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Skin Prick Testing
As part of your child’s appointment the doctor, nurse or dietitian may request a skin prick test (SPT). This leaflet explains what this test involves and what will happen when you and your child come to our clinic. If you have any questions, please speak to a member of staff caring for your child.
Why does my child need a SPT?
This test will help us to identify which allergen (the substance that causes an allergic reaction) your child may be allergic to. It can also help us monitor the progress of your child’s allergies.
An allergy is when the immune system responds to an allergen, such as food or pollen, as if it is a harmful substance. This can cause the following symptoms:
• A runny nose
• Itchy eyes
• Hives (rash)
• Difficulty in breathing
Skin prick testing (SPT) is an accurate way to test individual substances to see if they cause an allergic reaction. It can test for food and aeroallergen (causing hay fever-type symptoms) allergies. However, skin prick testing cannot diagnose drug or venom allergies.
What Substances can be Tested?
We can perform skin prick tests for a range of foods, such as:
• A range of nuts
• Fish and Shrimp
If you think your child may have had an allergic reaction to any other food, you can bring a small piece of it with you to the clinic. The food should not be mixed with any other products, for example sauces. It should also be individually packaged. For example, bring a whole piece of fruit rather than a pre-prepared fruit salad. If the food is usually eaten cooked, such as chicken, please bring both raw and cooked samples.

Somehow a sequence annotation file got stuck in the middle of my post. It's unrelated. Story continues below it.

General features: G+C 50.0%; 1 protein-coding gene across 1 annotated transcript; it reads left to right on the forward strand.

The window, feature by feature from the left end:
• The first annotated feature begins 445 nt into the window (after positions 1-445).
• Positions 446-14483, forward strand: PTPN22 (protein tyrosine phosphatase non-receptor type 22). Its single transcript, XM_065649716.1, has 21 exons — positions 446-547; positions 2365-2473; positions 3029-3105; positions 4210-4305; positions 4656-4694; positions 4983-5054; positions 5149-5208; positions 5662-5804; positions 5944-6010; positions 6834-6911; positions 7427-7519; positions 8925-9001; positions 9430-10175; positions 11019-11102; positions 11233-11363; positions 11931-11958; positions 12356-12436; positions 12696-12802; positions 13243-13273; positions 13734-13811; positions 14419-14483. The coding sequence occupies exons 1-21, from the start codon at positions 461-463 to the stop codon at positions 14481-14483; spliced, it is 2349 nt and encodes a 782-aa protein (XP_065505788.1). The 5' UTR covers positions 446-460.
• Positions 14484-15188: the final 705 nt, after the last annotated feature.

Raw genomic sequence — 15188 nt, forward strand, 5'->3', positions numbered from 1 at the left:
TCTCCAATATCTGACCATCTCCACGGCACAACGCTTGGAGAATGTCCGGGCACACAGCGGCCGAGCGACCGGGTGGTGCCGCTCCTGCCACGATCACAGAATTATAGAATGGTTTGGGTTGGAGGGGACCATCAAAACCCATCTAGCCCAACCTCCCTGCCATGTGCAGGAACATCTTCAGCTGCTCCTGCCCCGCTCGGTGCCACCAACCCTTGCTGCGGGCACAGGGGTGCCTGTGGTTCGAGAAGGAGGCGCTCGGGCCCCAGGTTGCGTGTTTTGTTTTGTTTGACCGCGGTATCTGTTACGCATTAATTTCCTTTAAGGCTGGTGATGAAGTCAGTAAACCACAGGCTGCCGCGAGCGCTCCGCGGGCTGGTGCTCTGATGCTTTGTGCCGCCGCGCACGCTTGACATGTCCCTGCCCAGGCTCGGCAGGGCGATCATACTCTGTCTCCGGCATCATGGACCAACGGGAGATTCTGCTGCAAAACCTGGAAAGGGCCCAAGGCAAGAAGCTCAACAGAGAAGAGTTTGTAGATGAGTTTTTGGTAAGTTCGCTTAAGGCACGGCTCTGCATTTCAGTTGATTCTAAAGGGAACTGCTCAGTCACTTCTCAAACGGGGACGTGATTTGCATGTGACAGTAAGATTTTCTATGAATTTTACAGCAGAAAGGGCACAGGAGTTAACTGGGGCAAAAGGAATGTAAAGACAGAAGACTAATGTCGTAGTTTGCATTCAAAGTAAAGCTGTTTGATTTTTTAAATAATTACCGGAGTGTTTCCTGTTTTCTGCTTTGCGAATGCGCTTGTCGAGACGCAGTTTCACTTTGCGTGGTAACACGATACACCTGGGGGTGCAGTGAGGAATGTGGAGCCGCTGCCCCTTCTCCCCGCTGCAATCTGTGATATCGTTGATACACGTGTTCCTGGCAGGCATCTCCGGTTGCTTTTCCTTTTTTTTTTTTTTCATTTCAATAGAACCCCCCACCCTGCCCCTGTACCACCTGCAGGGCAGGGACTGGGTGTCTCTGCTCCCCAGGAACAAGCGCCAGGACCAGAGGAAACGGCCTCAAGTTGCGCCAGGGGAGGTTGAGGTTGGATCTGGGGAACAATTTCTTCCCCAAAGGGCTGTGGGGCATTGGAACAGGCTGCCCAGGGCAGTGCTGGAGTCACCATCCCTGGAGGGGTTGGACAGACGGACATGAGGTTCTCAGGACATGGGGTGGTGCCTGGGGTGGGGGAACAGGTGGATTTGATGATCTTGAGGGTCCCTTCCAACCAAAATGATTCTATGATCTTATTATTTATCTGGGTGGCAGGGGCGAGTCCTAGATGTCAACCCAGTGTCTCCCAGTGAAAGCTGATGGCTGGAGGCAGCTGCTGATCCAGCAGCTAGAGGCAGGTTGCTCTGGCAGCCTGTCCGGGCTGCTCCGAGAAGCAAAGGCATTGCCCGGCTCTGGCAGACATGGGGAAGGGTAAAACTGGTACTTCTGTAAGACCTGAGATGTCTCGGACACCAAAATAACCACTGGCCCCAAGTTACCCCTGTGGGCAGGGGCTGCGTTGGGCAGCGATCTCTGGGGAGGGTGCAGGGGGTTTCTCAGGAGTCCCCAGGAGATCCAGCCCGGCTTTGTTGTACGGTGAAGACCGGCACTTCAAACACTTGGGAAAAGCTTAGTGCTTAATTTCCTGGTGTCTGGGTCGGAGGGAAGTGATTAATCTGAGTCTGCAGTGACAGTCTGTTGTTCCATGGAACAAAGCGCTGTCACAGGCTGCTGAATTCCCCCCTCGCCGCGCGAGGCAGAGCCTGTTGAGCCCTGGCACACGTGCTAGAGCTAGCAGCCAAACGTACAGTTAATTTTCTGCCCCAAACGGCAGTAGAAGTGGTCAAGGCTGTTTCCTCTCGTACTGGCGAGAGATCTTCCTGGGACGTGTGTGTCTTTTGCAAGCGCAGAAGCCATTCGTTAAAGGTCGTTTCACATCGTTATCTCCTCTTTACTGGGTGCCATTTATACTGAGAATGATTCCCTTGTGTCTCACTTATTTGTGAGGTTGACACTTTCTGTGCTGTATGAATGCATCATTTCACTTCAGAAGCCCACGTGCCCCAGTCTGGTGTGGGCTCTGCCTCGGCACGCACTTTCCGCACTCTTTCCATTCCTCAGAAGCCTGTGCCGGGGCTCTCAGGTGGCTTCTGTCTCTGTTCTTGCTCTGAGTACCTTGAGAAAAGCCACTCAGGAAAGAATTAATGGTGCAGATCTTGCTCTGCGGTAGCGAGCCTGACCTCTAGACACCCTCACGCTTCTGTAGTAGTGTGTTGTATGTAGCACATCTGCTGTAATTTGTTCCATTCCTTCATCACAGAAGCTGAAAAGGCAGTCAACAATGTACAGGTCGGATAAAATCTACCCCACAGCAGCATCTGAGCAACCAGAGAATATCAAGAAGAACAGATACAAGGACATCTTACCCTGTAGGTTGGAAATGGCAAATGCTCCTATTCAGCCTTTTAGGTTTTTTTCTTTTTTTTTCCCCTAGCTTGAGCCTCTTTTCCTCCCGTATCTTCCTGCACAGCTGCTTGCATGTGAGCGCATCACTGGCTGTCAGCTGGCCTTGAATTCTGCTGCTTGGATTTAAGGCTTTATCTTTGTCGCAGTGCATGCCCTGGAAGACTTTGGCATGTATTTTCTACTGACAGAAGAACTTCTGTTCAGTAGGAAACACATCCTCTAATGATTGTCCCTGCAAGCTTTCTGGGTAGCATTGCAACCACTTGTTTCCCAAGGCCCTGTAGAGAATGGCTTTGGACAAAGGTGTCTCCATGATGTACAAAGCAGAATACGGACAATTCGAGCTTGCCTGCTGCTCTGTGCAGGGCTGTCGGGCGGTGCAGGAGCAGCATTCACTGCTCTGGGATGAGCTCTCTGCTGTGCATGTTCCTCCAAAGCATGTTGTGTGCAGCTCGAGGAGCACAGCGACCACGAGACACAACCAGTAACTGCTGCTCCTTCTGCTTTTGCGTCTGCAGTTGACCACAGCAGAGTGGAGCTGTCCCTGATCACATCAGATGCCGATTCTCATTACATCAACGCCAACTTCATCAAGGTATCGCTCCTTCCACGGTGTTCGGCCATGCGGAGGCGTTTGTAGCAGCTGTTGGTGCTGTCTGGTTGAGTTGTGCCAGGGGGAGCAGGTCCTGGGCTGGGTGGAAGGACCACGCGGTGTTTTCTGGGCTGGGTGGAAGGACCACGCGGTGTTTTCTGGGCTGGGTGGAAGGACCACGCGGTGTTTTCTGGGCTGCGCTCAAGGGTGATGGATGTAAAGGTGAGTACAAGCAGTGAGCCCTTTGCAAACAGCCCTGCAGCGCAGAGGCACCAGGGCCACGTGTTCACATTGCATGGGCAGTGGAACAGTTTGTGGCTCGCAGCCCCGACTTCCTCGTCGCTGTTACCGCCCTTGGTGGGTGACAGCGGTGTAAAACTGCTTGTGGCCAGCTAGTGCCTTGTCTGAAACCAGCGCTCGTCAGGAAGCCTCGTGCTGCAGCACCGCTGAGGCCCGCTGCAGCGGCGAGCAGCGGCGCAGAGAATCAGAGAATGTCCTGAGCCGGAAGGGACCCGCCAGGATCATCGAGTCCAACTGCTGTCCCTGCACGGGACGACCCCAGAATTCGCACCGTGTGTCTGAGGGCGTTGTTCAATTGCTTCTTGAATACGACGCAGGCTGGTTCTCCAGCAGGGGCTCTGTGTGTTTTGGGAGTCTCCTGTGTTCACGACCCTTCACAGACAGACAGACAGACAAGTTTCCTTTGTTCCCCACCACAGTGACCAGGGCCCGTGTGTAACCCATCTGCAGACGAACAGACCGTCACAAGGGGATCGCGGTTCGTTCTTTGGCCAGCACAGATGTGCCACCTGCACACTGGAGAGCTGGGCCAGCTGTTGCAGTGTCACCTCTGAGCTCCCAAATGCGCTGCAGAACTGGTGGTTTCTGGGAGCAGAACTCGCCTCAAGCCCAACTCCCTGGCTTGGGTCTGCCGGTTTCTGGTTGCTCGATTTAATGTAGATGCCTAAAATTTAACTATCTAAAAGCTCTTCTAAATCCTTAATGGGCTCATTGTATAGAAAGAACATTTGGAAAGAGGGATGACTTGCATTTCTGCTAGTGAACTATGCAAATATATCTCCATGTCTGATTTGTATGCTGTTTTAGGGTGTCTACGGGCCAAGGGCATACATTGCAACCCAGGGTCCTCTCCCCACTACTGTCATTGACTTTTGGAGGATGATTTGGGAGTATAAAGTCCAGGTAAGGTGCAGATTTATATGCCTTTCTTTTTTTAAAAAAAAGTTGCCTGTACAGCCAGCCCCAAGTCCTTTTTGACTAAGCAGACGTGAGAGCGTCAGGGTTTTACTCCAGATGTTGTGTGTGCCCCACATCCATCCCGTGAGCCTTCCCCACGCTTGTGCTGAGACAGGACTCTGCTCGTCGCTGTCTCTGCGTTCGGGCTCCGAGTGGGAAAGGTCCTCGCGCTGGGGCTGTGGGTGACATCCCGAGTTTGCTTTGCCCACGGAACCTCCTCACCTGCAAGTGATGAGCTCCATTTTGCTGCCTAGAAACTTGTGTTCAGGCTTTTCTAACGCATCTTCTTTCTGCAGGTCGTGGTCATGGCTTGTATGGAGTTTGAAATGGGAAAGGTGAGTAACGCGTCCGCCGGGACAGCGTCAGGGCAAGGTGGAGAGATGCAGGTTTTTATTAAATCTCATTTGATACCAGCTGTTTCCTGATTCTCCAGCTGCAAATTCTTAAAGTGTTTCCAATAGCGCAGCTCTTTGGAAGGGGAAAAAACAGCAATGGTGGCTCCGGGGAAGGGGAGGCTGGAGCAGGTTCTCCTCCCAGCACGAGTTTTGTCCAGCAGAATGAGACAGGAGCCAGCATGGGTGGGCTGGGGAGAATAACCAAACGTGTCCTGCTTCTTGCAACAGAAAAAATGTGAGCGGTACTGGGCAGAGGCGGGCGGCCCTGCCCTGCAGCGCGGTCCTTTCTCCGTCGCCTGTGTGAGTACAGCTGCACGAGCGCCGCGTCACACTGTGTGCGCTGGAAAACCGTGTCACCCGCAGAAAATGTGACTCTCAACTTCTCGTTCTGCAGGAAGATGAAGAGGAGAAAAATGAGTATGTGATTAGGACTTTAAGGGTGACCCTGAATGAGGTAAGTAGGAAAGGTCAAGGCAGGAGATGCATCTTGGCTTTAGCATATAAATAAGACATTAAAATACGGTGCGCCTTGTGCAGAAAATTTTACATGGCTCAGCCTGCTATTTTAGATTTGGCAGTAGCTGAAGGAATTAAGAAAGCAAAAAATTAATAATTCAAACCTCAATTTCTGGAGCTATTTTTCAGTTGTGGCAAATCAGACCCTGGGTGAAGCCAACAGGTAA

If you cannot bring the food you want tested with you, we can perform a blood test to see if your child is allergic or not (see ‘Are There any Alternatives to a SPT?’ below).
We can also test for a wide range of aeroallergens, for example grass and tree pollen, house dust mites, and animals.
Are There any Alternatives to a SPT?
Yes. A blood test can be used to measure your child’s allergic response to a specific allergen. However, skin prick testing is quicker than a blood test. Results are seen in less than 15 minutes, but blood test results take about four weeks.
How can I Prepare my Child for the Test?
If your child is taking antihistamines such as chlorphenamine (Piriton®), cetirizine (Zirtek®) or loratadine (Clarityn®), they need to stop taking them before their appointment. This is because
antihistamines may interfere with the test. Please follow the instructions below:
• If your child is taking short-acting antihistamines (usually taken two-three times a day), such as chlorphenamine (Piriton®), they should stop taking them two days before the appointment.